Tackling the 'dyslexia paradox': reading brain and behavior for early markers of developmental dyslexia

Wiley Interdiscip Rev Cogn Sci. Mar-Apr 2016;7(2):156-76. doi: 10.1002/wcs.1383. Epub 2016 Feb 2.

Abstract

Developmental dyslexia is an unexplained inability to acquire accurate or fluent reading that affects approximately 5-17% of children. Dyslexia is associated with structural and functional alterations in various brain regions that support reading. Neuroimaging studies in infants and pre-reading children suggest that these alterations predate reading instruction and reading failure, supporting the hypothesis that variant function in dyslexia susceptibility genes lead to atypical neural migration and/or axonal growth during early, most likely in utero, brain development. Yet, dyslexia is typically not diagnosed until a child has failed to learn to read as expected (usually in second grade or later). There is emerging evidence that neuroimaging measures, when combined with key behavioral measures, can enhance the accuracy of identification of dyslexia risk in pre-reading children but its sensitivity, specificity, and cost-efficiency is still unclear. Early identification of dyslexia risk carries important implications for dyslexia remediation and the amelioration of the psychosocial consequences commonly associated with reading failure.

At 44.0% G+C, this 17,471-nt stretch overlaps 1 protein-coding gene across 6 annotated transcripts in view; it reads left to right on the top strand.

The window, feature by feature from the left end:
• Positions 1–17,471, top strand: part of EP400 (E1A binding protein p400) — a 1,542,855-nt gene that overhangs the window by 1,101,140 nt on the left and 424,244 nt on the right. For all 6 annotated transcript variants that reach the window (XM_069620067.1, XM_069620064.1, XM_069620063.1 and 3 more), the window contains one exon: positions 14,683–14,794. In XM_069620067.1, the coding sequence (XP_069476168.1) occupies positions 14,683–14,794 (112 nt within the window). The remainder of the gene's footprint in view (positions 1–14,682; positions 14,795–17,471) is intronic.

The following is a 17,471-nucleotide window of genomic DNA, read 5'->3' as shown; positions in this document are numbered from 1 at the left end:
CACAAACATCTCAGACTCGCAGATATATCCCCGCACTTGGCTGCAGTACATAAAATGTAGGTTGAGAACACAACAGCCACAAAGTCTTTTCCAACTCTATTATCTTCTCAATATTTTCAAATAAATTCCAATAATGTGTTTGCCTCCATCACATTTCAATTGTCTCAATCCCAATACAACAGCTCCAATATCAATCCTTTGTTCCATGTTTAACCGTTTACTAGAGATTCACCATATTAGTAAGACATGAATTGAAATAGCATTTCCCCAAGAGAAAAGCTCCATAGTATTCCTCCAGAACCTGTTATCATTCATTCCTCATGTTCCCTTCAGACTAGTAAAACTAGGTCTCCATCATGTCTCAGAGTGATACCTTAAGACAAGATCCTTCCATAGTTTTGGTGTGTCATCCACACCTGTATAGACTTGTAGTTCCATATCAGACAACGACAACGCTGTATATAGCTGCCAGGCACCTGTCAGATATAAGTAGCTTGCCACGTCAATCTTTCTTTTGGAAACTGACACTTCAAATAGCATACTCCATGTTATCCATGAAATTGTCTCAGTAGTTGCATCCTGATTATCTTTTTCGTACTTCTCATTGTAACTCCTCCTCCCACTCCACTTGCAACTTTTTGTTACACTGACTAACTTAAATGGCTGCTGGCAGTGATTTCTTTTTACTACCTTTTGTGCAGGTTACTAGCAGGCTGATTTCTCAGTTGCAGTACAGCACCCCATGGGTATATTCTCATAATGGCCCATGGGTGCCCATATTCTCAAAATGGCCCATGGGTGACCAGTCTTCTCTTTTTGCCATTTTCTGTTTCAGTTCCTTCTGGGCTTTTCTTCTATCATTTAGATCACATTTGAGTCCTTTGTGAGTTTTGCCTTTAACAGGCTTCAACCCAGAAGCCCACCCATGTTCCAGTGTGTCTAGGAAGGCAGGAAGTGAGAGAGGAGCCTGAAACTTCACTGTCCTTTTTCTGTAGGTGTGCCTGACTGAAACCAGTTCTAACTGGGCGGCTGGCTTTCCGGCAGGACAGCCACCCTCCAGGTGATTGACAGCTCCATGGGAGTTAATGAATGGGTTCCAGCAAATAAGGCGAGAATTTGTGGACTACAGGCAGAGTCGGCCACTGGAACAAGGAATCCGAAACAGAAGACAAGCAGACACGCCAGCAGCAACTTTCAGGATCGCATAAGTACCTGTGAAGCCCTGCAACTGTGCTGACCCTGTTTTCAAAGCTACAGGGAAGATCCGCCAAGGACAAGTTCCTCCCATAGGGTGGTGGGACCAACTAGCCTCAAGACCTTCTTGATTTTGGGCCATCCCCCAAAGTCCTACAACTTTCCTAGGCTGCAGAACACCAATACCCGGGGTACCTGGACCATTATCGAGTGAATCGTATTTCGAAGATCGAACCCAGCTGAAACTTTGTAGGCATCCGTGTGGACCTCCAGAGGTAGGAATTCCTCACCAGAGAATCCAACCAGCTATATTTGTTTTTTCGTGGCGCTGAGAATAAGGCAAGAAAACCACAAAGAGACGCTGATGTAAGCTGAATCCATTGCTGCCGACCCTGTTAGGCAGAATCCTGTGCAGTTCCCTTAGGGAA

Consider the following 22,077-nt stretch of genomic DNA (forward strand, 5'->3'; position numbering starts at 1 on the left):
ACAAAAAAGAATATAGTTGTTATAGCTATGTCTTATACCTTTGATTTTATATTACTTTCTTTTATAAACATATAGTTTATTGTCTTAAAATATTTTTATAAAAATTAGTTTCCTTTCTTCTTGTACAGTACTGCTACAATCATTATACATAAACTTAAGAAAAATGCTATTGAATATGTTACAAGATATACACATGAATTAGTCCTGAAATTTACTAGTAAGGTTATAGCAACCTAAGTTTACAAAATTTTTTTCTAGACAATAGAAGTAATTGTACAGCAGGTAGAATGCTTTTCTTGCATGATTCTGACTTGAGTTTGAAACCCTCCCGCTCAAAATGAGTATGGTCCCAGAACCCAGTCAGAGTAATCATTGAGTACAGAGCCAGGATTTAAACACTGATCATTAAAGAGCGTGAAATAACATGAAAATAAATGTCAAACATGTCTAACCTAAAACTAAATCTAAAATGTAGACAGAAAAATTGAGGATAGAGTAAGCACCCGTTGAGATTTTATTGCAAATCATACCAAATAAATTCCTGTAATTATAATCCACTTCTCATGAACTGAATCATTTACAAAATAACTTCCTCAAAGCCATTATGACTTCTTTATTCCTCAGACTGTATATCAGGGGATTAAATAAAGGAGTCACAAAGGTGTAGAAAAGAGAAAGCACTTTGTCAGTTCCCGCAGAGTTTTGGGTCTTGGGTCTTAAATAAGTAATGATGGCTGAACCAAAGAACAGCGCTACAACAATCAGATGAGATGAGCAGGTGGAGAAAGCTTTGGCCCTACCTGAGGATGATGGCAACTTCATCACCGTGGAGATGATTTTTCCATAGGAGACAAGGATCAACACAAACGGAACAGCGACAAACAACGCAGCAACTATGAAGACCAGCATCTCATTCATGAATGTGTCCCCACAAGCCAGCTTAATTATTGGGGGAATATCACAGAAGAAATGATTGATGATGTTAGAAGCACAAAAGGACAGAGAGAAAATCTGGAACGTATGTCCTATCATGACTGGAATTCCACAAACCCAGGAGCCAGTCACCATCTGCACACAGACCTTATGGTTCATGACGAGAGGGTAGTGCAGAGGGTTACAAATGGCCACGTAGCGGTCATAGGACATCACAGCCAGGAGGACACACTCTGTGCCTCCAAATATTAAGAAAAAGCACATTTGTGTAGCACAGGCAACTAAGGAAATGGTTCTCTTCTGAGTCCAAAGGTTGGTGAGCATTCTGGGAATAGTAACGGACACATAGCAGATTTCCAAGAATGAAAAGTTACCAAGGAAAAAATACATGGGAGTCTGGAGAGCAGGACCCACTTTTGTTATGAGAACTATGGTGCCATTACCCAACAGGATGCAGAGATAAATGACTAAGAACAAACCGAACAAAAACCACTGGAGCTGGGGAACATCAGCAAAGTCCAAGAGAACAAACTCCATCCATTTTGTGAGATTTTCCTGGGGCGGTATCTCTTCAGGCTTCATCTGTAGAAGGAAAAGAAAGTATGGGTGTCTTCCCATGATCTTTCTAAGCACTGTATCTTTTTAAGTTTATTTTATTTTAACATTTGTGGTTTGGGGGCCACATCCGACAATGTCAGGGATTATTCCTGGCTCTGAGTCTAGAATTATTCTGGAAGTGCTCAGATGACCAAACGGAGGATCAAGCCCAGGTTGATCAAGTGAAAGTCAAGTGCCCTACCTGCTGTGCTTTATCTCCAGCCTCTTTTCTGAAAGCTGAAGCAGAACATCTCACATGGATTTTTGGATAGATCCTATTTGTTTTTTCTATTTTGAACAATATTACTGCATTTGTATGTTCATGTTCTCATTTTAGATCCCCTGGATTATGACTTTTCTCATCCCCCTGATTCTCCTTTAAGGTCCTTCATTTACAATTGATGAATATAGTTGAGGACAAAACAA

Publication types

  • Research Support, N.I.H., Extramural
  • Research Support, Non-U.S. Gov't
  • Review

MeSH terms

  • Animals
  • Biomarkers
  • Brain / pathology
  • Brain / physiopathology*
  • Brain Mapping
  • Child
  • Child, Preschool
  • Diffusion Tensor Imaging
  • Dyslexia / diagnosis*
  • Dyslexia / pathology
  • Dyslexia / physiopathology
  • Electroencephalography
  • Evoked Potentials
  • Female
  • Humans
  • Infant
  • Infant, Newborn
  • Magnetic Resonance Imaging
  • Reading
  • Risk Factors
  • Speech Perception

Substances

  • Biomarkers